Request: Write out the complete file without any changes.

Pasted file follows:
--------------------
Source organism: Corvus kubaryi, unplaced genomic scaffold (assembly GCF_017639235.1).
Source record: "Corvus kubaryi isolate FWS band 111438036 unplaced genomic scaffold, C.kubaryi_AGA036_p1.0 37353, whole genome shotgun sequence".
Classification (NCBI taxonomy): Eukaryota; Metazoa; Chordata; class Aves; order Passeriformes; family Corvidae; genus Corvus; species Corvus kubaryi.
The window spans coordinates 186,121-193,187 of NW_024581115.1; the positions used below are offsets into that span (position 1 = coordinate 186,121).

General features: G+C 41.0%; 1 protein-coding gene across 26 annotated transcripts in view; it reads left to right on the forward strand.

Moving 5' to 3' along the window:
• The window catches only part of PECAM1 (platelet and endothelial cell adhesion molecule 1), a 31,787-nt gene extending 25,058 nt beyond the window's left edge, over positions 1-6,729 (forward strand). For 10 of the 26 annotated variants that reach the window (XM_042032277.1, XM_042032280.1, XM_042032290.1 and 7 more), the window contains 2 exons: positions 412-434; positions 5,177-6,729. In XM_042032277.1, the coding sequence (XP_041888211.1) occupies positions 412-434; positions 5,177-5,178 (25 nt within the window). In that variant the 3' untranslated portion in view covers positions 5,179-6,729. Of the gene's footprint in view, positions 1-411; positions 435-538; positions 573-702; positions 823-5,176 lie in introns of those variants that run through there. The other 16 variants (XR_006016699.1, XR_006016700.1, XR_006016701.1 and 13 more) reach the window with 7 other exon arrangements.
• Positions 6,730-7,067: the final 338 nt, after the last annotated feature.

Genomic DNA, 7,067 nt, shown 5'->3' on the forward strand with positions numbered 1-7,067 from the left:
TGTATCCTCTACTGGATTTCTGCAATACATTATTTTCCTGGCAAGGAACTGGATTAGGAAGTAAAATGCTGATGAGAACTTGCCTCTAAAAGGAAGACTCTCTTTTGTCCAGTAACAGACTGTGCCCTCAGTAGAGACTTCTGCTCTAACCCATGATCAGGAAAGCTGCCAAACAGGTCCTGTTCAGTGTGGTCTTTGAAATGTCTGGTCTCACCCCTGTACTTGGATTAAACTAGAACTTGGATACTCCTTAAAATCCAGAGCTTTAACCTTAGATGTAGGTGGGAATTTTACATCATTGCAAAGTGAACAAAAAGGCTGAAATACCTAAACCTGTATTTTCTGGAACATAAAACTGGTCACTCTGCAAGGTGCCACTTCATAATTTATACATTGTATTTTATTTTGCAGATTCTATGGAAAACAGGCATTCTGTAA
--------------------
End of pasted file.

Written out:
Source organism: Corvus kubaryi, unplaced genomic scaffold (assembly GCF_017639235.1).
Source record: "Corvus kubaryi isolate FWS band 111438036 unplaced genomic scaffold, C.kubaryi_AGA036_p1.0 37353, whole genome shotgun sequence".
Classification (NCBI taxonomy): Eukaryota; Metazoa; Chordata; class Aves; order Passeriformes; family Corvidae; genus Corvus; species Corvus kubaryi.
The window spans coordinates 186,121-193,187 of NW_024581115.1; the positions used below are offsets into that span (position 1 = coordinate 186,121).

General features: G+C 41.0%; 1 protein-coding gene across 26 annotated transcripts in view; it reads left to right on the forward strand.

Moving 5' to 3' along the window:
• The window catches only part of PECAM1 (platelet and endothelial cell adhesion molecule 1), a 31,787-nt gene extending 25,058 nt beyond the window's left edge, over positions 1-6,729 (forward strand). For 10 of the 26 annotated variants that reach the window (XM_042032277.1, XM_042032280.1, XM_042032290.1 and 7 more), the window contains 2 exons: positions 412-434; positions 5,177-6,729. In XM_042032277.1, the coding sequence (XP_041888211.1) occupies positions 412-434; positions 5,177-5,178 (25 nt within the window). In that variant the 3' untranslated portion in view covers positions 5,179-6,729. Of the gene's footprint in view, positions 1-411; positions 435-538; positions 573-702; positions 823-5,176 lie in introns of those variants that run through there. The other 16 variants (XR_006016699.1, XR_006016700.1, XR_006016701.1 and 13 more) reach the window with 7 other exon arrangements.
• Positions 6,730-7,067: the final 338 nt, after the last annotated feature.

Genomic DNA, 7,067 nt, shown 5'->3' on the forward strand with positions numbered 1-7,067 from the left:
TGTATCCTCTACTGGATTTCTGCAATACATTATTTTCCTGGCAAGGAACTGGATTAGGAAGTAAAATGCTGATGAGAACTTGCCTCTAAAAGGAAGACTCTCTTTTGTCCAGTAACAGACTGTGCCCTCAGTAGAGACTTCTGCTCTAACCCATGATCAGGAAAGCTGCCAAACAGGTCCTGTTCAGTGTGGTCTTTGAAATGTCTGGTCTCACCCCTGTACTTGGATTAAACTAGAACTTGGATACTCCTTAAAATCCAGAGCTTTAACCTTAGATGTAGGTGGGAATTTTACATCATTGCAAAGTGAACAAAAAGGCTGAAATACCTAAACCTGTATTTTCTGGAACATAAAACTGGTCACTCTGCAAGGTGCCACTTCATAATTTATACATTGTATTTTATTTTGCAGATTCTATGGAAAACAGGCATTCTGTAA